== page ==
How Camels May Help Us Improve Seasonal Allergies
In attempts to develop therapies for seasonal allergies, researchers in Austria are using animals not often associated with scientific research: camels.
There are currently about 800 million people worldwide suffering from seasonal allergies induced by pollen, and though there are several treatment options on the market, seasonal allergy sufferers often struggle to control their symptoms and see their symptoms worsen over time. New treatments are therefore continuously sought, and research into seasonal allergies remains a robust line of investigation.
Camels provide a unique opportunity for allergy treatment because, unlike other animals, who tend to produce antibodies containing what are referred to as two “heavy” and two “light” chains, camels are able to produce single-chained antibodies that are more capable of binding strongly to allergens and thereby preventing their problematic impact on the immune system.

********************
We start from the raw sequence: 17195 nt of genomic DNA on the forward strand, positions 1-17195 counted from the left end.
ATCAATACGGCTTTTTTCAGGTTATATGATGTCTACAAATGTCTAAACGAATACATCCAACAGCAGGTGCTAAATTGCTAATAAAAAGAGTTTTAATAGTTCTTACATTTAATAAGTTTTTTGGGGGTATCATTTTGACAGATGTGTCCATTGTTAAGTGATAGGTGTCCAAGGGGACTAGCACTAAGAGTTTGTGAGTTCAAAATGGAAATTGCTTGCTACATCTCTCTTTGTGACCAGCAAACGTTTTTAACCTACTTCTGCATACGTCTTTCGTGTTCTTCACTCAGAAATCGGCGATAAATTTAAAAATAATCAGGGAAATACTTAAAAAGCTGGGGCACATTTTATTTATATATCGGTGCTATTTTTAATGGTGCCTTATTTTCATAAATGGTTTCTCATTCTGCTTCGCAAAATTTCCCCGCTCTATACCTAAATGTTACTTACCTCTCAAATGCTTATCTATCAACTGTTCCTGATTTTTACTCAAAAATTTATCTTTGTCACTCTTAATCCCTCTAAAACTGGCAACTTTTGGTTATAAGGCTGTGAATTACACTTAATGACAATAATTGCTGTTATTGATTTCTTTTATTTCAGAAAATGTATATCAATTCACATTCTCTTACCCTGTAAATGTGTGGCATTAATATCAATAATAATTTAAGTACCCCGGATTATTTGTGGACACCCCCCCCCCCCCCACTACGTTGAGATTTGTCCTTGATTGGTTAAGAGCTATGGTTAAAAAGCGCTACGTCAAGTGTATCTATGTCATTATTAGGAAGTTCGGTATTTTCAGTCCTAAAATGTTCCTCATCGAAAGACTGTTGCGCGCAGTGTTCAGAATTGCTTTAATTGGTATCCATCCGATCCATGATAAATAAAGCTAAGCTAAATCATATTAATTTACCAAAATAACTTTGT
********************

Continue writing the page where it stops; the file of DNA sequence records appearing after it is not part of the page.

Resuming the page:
Normally, upon exposure to an allergen like pollen, those who develop allergies will begin to produce antibodies against that allergen. The next time they are exposed to the allergen, those antibodies will bind to the allergen and set off a chain reaction in the immune system that leads to inflammation and allergy symptoms.
If we can produce allergen-specific antibodies that more readily bind allergens like pollen, we can prevent our own antibodies from binding to those allergens and thus prevent the resulting allergy symptoms. This logic is driving the high-performance nanobody technology project taking place in Vienna, where researchers are injecting allergens into camels and obtaining antibodies from their blood.
The hope is that these antibodies will enable us to protect against seasonal allergies through the development of treatments that will be used locally, in the nose or in the eyes. The researchers expect that it will take between 8 and 10 years to develop these therapies, and further investigation will help determine the feasibility and timeline for such treatments.